There is a risk that NHS staff who remain unvaccinated against coronavirus could have this used against them in a fitness-to-practise procedure, an NHS England director has warned.
Jonathan Leach, medical director of the covid-19 vaccination programme, was discussing the role of the nursing and medical regulators on staff vaccination in a webinar hosted by NHSE.
Dr Leach confirmed that in the minds of the regulators, someone choosing not to be vaccinated in isolation is not a reason for a fitness-to-practise referral.
He said: “However, and this is a personal comment, I think this really brings in line to where we are with other vaccines, which we would expect other professionals to have.
“If I choose not to be vaccinated against Hep B and as consequence one of my patients then contracted that – and there was a fitness to practise procedure – that could be used as part and parcel of that overall procedure.”
The government announced earlier this month it would consult on dropping controversial laws which would have made covid vaccination a “condition of deployment” for patient facing roles in the NHS. It also drew back from its plans to put unvaccinated staff on notice of dismissal from 4 February.
At the same time as announcing the U-turn, the health and social care secretary indicated rules enforced by professional regulators and NHS employers on vaccination might be strengthened. The government has since confirmed a separate consultation will consider whether to update the regulators’ code of practice to “strengthen requirements in relation to covid-19”.
According to the General Medical Council, the regulator does not consider solely turning down vaccination enough to form a fitness-to-practise referral. It has said it considers doctors to have a “professional duty to protect patients” and to be “immunised against common serious communicable diseases”.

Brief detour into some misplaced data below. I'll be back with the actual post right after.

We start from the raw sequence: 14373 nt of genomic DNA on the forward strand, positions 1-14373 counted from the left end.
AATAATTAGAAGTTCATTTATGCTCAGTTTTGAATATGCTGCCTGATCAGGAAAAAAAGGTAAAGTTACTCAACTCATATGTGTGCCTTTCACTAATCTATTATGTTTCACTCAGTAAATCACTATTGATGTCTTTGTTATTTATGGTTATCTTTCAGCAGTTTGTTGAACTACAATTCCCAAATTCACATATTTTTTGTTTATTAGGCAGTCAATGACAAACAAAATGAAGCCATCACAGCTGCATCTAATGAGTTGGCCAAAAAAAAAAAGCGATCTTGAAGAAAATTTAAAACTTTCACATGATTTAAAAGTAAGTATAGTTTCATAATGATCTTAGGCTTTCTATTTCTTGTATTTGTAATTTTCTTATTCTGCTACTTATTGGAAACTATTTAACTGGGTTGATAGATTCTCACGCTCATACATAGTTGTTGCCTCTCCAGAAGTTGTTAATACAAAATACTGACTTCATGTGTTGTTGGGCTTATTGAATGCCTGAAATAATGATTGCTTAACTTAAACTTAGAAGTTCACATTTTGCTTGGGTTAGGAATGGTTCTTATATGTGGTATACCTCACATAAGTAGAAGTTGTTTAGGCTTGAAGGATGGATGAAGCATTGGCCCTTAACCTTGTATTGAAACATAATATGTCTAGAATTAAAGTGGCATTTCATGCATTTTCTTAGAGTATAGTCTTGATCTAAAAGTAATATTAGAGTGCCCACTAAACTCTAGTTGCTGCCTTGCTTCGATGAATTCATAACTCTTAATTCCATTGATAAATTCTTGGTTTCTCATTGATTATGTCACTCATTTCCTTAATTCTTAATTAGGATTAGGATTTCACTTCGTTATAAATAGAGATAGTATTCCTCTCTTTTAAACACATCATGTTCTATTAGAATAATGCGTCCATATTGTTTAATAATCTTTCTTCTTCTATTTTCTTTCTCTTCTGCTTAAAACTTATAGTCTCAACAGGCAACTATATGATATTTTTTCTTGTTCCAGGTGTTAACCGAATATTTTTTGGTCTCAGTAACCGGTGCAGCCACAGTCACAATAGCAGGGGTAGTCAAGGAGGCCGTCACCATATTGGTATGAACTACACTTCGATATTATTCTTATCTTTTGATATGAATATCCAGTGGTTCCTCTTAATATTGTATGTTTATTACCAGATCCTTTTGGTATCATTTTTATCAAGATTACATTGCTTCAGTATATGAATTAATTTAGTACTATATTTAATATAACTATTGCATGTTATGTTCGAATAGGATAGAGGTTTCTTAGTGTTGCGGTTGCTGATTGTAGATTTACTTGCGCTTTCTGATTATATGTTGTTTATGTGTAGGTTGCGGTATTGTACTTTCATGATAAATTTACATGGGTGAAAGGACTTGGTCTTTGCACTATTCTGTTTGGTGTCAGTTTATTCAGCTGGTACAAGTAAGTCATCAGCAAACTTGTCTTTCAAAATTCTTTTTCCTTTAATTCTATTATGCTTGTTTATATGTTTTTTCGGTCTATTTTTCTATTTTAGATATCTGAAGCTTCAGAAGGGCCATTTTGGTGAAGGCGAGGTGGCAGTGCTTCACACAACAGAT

The Nursing and Midwifery Council has reiterated its code and standards, which its chief executive Andrea Sutcliffe said make clear professionals have “a responsibility to maintain their own level of health, taking all reasonable personal precautions to avoid potential health risks to colleagues and people receiving care”.
“We continue to encourage nursing and midwifery professionals to be vaccinated against covid-19,” she added.
A question was submitted to the webinar, which was summed up by the chief nurse for England Ruth May, about whether regulators should come out “more explicitly in support of vaccination.”
“I’ll take that up with Andrea [Sutcliffe],” Ms May confirmed.
HSJ has reported frustration from senior leaders about the impact the VCOD mandate deadline has had on relationships with staff, and this was reiterated by Ms May in the webinar, who described how it has shown “fractures” within teams and “pressured local leaders”.
Since the U-turn the government has published its consultation documents, which consider the impact of not making covid-19 vaccinations mandatory among staff.